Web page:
The opt-out is a great compromise, if that is what it takes for 60 votes. I think it definitely keeps Olympia Snowe on board, at least for closure, and may pull in Susan Collins.

As a policy measure, it will still be effective as almost all the blue states will stay on board, with more than half the population. Maybe a somewhat surprise blue state like Virginia or North Carolina might opt-out, but not much more. With more than half the US population covered, there should be more than enough people in the public option to give it real market power.

And on a political measure, it really puts southern Republicans on the hot seat. The subsidies in their markets will help the poor regardless. But the upper middle class and businesses will feel the pinch, and they will get a lot of pressure if the public option keeps costs low in the blue states and their costs stay higher. Businesses will leave, putting even more pressure on them. Now, if you just tie in a re-opt-in period with major Congressional or Governor elections, it could be a windfall for the Democrats.

Posted by: Chris on October 22, 2009 at 8:41 AM | PERMALINK

A strong public option is the compromise, anything less is a total sell out.

Posted by: par4 on October 22, 2009 at 8:42 AM | PERMALINK

Rockefeller's willingness to "compromise" comes as a surprise only to those who can't look two years back at his behavior re FISA.

That should have solidly established for all time his lack of trustiworthiness when it comes to protecting the citizen/consumer from corporate abuse. Really, there are some political actions so venal that you can't come back from them.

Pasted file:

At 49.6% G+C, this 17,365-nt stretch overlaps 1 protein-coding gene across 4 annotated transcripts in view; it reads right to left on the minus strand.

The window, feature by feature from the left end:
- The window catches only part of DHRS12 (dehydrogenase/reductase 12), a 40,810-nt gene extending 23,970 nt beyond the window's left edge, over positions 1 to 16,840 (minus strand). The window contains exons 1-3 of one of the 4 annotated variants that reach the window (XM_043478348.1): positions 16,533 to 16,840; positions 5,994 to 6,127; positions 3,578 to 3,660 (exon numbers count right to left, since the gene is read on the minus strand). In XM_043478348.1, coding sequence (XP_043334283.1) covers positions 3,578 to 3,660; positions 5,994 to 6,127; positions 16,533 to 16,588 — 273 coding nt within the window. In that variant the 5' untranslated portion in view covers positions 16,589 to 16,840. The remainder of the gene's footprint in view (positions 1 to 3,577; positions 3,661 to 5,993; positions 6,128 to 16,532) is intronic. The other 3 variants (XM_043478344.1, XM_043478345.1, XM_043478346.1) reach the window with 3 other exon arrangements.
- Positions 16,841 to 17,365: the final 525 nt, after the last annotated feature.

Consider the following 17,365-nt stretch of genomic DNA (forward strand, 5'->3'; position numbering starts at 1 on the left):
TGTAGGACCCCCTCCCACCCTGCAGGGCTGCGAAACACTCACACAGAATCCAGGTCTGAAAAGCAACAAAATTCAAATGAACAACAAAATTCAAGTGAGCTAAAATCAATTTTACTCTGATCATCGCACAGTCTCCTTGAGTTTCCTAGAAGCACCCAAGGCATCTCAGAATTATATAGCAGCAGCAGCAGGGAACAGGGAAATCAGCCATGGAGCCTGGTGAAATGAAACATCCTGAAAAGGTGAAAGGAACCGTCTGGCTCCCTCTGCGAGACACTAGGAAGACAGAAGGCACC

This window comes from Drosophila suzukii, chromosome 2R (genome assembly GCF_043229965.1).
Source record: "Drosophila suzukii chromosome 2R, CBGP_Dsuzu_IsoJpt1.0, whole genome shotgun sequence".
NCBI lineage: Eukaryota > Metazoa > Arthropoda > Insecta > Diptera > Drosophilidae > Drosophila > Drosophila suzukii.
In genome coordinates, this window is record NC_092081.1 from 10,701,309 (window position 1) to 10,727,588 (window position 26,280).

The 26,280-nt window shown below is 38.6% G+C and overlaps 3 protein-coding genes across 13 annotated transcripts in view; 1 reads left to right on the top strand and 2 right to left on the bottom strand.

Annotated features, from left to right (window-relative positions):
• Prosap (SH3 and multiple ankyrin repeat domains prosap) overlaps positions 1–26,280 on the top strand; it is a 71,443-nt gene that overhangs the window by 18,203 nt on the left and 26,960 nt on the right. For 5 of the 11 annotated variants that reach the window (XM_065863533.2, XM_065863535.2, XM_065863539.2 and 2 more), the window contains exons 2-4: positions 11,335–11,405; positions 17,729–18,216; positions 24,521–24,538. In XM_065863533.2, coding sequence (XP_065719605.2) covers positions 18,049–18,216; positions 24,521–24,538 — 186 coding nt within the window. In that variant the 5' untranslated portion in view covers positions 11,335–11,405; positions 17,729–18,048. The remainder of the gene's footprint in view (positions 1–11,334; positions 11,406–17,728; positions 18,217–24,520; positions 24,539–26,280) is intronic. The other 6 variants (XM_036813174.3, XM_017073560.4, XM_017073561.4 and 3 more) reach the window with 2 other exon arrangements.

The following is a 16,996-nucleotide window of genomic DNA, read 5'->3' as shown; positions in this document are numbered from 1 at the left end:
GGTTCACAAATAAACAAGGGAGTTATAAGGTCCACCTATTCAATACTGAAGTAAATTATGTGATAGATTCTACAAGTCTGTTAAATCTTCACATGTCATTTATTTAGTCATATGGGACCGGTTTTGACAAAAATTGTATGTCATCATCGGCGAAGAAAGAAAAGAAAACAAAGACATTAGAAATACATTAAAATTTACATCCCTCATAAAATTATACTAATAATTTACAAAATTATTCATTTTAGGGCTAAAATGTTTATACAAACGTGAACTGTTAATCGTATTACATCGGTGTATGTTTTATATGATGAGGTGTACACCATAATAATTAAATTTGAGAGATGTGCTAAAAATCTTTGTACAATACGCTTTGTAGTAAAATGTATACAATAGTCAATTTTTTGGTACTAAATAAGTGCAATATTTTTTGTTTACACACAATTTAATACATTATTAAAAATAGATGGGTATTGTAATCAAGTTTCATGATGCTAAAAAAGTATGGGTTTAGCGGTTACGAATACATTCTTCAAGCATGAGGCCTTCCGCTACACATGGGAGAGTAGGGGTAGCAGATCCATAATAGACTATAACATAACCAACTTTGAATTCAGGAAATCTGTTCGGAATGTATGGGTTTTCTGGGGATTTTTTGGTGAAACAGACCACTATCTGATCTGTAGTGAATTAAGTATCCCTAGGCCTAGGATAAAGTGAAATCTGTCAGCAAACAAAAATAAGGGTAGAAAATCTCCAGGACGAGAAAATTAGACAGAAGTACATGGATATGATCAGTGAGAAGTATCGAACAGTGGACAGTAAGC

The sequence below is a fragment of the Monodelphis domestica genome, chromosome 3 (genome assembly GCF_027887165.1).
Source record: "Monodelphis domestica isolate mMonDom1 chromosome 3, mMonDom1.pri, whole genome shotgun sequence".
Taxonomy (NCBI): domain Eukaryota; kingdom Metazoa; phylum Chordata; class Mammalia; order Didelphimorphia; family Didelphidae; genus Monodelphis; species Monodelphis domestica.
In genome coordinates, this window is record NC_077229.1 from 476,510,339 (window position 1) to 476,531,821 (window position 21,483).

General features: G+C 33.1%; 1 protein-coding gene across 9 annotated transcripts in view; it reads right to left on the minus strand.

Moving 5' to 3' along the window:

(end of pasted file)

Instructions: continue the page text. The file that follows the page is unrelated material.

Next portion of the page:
Posted by: shortstop on October 22, 2009 at 8:43 AM | PERMALINK

How about letting the 'opt out' be individual and renewed yearly? See how many red state voters decide to 'opt in'.

Posted by: Nancy Green on October 22, 2009 at 8:59 AM | PERMALINK

If you don't want millions of dollars, don't take them. Nice move. Finally, nobody's going to opt-out. The bloviators can pass the buck to the states who will, of course, take the money after lots of gas and gesticulating; but the bill gets passed. Stimulus money redux.

Posted by: buddy66 on October 22, 2009 at 9:03 AM | PERMALINK

If the Red states opt out, just look at the effect on uninsured in those states. They'd migrate to other states offering the government-run health care. There go your tax base and employment ranks.

Yeah, that'd do well for the Red state voter base...

The pressure to opt back in would be enormous in a whole lot of ways.

Posted by: Pauline May on October 22, 2009 at 9:05 AM | PERMALINK

If they're going to let states opt-out, let's make sure it costs them federal funds.

Secondly, every state should be allowed to implement single-payer for their state and get all the Federal monies that would be going into the state as the foundation for it.

Posted by: freelunch on October 22, 2009 at 9:17 AM | PERMALINK

the opt-out is the figurative definition of giving Republicans enough rope to hang themselves. Any who dare think about trying to get their state to opt out will become a political pariah, with some very few possible exceptions, like Utah (the Stepford State). But any Republican who DOESN'T try to enact the opt out in their state will face tougher primaries, not to mention taunts from the left about how not-conservative they are: "If you really think this is a conservative state, WHY haven't you pushed to opt out of the national public insurance option? Give the people what they want, right?"

Having said that, once that reality sinks in, look for Republican senators (especially vulnerable ones) to REALLY fight against the public option if it includes an opt-out. They'll fight against it even harder than a public option without the opt-out because it just screws them coming & going. And you know that pusbag Lieberman will fight it too. So we'll need Snowe + 1, unless Reid balls up and FOR ONCE, demand that a filibuster actually be a filibuster. Make 'em stand there, drag all business to a close and make Republicans lie & spin & parse & sweat until they can't do any more.

In short, a robust public option with an opt out is a robust public option, period.

Posted by: slappy magoo on October 22, 2009 at 9:21 AM | PERMALINK